The Small Business Association is now the only entity from which to secure a business loan. State and local economic development agencies as well as nonprofit organizations provide low-interest loans to small business owners who may not qualify for traditional commercial loans. Read more about small business loan applications.

The SBA also provides a Loan and Grants Search Tool to help you get a list of financing programs for which you may qualify.

Small Business Certification

While you do not need a certification to legally operate your business in California, Small Business Certification does offer advantageous business opportunities like government contracts. Federal, state and governments offer business opportunities to sell billions of dollars worth of products and services. Certifying your business can help you successfully compete for government contracts that would represent a significant source of revenue for your business.

Steps to Become Certified

You must first register as a vendor with the government. This will include:
  • Obtaining a D-U-N-S number
  • Registering your business with the Central Contractor's office
  • Completing the Online Representations and Certifications Application
  • Finding the NAICS codes for your company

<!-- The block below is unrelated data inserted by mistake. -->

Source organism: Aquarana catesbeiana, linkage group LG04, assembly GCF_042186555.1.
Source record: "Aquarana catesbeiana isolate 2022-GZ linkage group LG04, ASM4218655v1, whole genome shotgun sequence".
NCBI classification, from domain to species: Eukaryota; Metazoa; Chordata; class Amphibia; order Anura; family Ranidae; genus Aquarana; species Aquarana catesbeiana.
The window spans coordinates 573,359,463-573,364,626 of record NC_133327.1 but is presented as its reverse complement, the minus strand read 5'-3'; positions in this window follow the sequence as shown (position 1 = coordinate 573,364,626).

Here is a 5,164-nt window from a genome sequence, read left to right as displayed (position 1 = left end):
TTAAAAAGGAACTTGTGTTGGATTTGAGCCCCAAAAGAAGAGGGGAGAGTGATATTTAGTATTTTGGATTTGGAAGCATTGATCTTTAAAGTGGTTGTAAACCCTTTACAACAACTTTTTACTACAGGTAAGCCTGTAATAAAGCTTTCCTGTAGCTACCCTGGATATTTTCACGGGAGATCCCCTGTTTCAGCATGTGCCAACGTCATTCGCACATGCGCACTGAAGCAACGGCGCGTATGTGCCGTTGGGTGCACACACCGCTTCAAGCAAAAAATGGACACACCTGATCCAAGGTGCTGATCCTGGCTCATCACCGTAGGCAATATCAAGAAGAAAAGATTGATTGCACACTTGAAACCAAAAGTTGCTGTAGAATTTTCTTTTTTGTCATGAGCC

• Obtaining past performance evaluations

More information about each of these steps on the Small Business Association website.

You will also need to meet the Federal government's definition of a small business. For most industries, a small business is defined in terms of the average number of employees the business has had over the past 12 months, or the average annual receipts over the past 3 years.

US small businesses typically:

  • Are organized for profit
  • Have a place of business in the US
  • Operate primarily within the US or make a significant contribution to the US economy through payment of taxes or use of American products, materials or labor
  • Are independently owned and operated and
  • Are not dominant in their fields on a national basis

Small businesses may be sole proprietorships, partnerships, corporations or any other legal forms.

Read more about small business eligibility requirements and small business certification benefits at the California Department of General Services.

Small Business Loans

All businesses need capital to launch or to expand. This capital may come from personal savings, friends or family or business loans.

The state of California offers the Small Business Loan Guarantee Program (SBLGP), administered by the Business, Transportation and Housing Agency in partnership with the Governor's Office of Economic Development. The program works to help businesses create and retain jobs while encouraging investment into low-to-moderate income communities.

The program helps small business get loans they may otherwise not have been able to obtain and to establish a credit history with a lender.

Small business owners that employ 500 people or less may apply for a loan through the SBLGP by contacting any of the Financial Development Corporation offices.

View offices in your area here.

For more information, visit The American Business Credit association's easy-to-follow guide about Small Business Association Loan Programs.

GoED Guide to Starting a Business

Visit their website at

The Governor's Office of Economic Development offers many resources for those looking to start a business in California.